top of page

Can Your Portfolio Weather an Economic Storm?

Let’s talk a little about famous last words. On Nov. 8, 2007, then-Federal Reserve Chairman Ben Bernanke told lawmakers that the U.S. economy did not appear headed for recession. One month later, the Great Recession of the 21st century began.1

So, on Sept. 6 of this year, when Fed Chair Jerome Powell announced that he didn’t “at all” expect the U.S. to enter a recession, it makes you wonder.2 The reality is that even the most experienced economists don’t always make accurate predictions.

Economic growth rises and declines just like market volatility, inflation, and interest rates. It’s difficult for anyone to predict these things with any accuracy because the economy is cyclical and moves on its own timeframe. The ups drive growth, and the downs spur companies and the government to make effective decisions that will eventually drive up growth again.

When it comes to investment planning, you should plan on ups and downs. It can keep you up at night if your portfolio is reliant on day-to-day market moves and economic cycles. If you have long-term goals, it’s best to align your investment allocation to help you reach those goals and try not to worry too much about temporary declines.

That said, if you’re concerned that your financial strategy or investment portfolio might be vulnerable to a possible economic recession, talk to us. We have some ideas to help you weather the storm.

And speaking of a possible economic storm, it’s a lot like watching predictions of those named weather events that form in the Atlantic Ocean. One day it’s a tropical storm, the next day it’s a hurricane — it’s fast moving; then it’s stalled. There’s just no predicting its next move. But we can pick up on the signals, much as we watch for signs of a recession. And lately, there have been a few.

For example, the Trump administration’s ongoing trade war with China is causing problems for U.S. manufacturers, farmers and even consumers. Moody’s Analytics reports that the U.S. has lost approximately 300,000 jobs and 0.3% in GDP since the trade war began. If trade escalations continue, the firm predicts the nation could lose up to 800,000 jobs and the economy could plunge into a recession.3

The economic effects don’t end there. Because China and the U.S. are the world’s top two economies, the trade war is affecting other countries, as well. The Organisation for Economic Co-operation and Development (OECD) reduced this year’s forecast for global growth from 3.2% to 2.9%. The U.S. economy is expected to grow by only 2.4% in 2019, compared to 2.9% last year. Next year, it’s predicted to drop to 2.0%.4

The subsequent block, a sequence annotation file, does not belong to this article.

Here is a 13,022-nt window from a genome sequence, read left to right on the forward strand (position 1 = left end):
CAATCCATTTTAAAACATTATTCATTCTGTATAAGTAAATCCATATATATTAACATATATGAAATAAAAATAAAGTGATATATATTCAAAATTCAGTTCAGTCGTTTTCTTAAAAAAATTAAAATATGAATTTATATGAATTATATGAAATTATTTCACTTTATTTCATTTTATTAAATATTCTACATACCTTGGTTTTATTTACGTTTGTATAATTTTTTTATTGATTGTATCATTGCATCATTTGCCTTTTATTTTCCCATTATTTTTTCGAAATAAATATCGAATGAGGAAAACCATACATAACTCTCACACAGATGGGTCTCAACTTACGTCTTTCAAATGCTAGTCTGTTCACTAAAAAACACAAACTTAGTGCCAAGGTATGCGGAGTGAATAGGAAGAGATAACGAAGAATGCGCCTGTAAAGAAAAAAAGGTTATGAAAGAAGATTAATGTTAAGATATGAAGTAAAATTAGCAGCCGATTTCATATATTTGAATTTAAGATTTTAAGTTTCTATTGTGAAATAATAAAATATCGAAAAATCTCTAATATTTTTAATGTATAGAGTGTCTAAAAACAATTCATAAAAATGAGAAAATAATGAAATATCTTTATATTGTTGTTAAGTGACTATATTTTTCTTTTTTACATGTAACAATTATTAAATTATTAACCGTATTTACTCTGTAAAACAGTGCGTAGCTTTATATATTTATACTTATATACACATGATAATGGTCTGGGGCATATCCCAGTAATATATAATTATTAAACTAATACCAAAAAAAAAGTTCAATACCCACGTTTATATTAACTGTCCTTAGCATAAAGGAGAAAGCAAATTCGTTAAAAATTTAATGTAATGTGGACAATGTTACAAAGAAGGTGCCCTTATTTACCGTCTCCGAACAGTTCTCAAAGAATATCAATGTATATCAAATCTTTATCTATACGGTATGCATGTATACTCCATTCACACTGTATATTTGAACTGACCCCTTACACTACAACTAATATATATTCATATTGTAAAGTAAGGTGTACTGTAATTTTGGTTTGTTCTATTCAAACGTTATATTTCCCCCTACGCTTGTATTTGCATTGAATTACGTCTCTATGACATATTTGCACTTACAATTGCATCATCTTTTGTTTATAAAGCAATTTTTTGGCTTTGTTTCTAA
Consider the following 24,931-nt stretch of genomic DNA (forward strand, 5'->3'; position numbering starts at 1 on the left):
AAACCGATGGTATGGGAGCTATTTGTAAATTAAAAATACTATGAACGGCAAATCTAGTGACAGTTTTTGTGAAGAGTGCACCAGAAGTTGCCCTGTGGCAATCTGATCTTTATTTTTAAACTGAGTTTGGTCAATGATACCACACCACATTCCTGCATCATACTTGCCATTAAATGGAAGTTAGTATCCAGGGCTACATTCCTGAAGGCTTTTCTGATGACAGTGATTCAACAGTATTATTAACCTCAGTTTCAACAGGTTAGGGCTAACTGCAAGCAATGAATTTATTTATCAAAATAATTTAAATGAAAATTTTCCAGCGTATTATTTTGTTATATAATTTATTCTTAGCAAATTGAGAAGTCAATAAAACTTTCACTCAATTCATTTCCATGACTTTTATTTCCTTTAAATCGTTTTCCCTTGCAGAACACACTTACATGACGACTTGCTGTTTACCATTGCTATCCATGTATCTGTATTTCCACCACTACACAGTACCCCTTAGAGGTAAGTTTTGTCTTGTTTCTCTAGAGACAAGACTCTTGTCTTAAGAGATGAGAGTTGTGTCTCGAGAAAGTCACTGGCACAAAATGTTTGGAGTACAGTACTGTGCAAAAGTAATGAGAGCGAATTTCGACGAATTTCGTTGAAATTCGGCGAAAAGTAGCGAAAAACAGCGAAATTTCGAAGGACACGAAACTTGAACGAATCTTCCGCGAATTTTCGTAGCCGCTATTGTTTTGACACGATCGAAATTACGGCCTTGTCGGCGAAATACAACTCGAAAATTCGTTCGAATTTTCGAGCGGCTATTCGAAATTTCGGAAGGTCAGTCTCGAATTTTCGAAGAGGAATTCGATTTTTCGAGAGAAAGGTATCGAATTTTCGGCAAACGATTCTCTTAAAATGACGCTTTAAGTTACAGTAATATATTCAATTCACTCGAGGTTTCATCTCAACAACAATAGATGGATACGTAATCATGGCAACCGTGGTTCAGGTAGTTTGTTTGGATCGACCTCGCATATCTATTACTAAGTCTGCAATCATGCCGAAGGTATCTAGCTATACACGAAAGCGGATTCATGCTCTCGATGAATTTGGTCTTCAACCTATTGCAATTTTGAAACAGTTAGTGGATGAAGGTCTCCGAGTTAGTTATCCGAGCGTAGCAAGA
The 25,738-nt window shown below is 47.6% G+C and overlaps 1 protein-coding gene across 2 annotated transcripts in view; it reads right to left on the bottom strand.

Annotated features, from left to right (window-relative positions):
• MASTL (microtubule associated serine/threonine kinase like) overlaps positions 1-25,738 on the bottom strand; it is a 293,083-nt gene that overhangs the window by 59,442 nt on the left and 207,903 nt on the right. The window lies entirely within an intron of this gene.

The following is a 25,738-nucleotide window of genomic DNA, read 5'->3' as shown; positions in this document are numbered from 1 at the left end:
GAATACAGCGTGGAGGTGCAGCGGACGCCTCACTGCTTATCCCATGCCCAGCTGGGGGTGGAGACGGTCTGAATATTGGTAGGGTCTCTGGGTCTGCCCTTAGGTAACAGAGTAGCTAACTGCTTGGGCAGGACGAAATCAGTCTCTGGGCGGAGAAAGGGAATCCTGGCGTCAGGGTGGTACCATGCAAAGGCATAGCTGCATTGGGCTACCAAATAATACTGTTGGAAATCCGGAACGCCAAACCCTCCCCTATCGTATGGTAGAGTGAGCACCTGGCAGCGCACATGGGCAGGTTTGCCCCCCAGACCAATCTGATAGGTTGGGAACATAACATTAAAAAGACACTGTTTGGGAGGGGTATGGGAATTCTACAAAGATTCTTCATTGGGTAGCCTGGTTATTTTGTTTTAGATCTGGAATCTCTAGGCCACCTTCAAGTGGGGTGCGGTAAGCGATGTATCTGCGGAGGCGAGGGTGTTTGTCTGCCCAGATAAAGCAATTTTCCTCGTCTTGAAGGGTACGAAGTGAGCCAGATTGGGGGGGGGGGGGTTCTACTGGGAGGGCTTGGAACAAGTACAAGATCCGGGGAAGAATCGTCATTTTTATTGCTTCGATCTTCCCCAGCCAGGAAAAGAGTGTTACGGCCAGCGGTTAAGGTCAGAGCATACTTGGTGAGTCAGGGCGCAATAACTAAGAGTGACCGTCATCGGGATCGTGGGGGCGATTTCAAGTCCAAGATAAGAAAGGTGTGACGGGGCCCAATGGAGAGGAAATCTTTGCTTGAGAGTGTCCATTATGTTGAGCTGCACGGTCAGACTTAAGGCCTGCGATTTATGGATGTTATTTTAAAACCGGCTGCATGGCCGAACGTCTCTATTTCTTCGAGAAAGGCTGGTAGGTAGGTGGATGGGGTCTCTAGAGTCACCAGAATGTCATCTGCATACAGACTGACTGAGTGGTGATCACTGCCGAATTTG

We’ve also seen a recent drop in CEO confidence, meaning they are less likely to invest in expansion, and fewer jobs may be on the horizon.5 Another possible indication is that ultra-high-net-worth investors have been transitioning parts of their investment portfolios into private ventures, alternative investments, and cash in anticipation of a recession in 2020.6


Content prepared by Kara Stefan Communications.

1 Mark Felsenthal. Reuters. Nov. 8, 2007. “Economy faces risks, not recession: Bernanke.” Accessed Sept. 25, 2019.


2 Paul Davidson. USA Today. Sept. 9, 2019. “Powell: Fed is not ‘at all’ expecting a recession, saying economy continues to ‘perform well.’” Accessed Sept. 25, 2019.


3 Shane Croucher. Newsweek. Sept. 11, 2019. “If Donald Trump’s China Trade War Escalates, the US Could Lose 800,000 Jobs and Plunge into a Deep Recession: Economists.” Accessed Sept. 25, 2019.


4 Antonio Rodriguez and Richard Lein. International Business Times. Sept. 19, 2019. “Trade Tensions Slam Brakes On Global Economy: OECD.” Accessed Sept. 25, 2019.


5 Business Roundtable. 2019. “Business Roundtable CEO Economic Outlook Index Decreases in Q3.” Accessed Oct. 10, 2019.


6 Suzanne Woolley and Benjamin Stupples. Bloomberg. Sept. 23, 2019. “The World’s Wealthiest Families Are Stockpiling Cash as Recession Fears Grow.” Accessed Sept. 25, 2019.


We are an independent firm helping individuals create retirement strategies using a variety of insurance and investment products to custom suit their needs and objectives. This material is intended to provide general information to help you understand basic financial planning strategies and should not be construed as financial or investment advice. All investments are subject to risk including the potential loss of principal. No investment strategy can guarantee a profit or protect against loss in periods of declining values.

The information contained in this material is believed to be reliable, but accuracy and completeness cannot be guaranteed; it is not intended to be used as the sole basis for financial decisions. If you are unable to access any of the news articles and sources through the links provided in this text, please contact us to request a copy of the desired reference.


This material is for general information and education purposes only.  Information is based on data gathered from what we believe are reliable sources.  It is not guaranteed as to accuracy, does not purport to be complete and is not intended to be used as a primary basis for investment decisions.  It should also not be construed as advice meeting the particular investment needs of nay investor.

bottom of page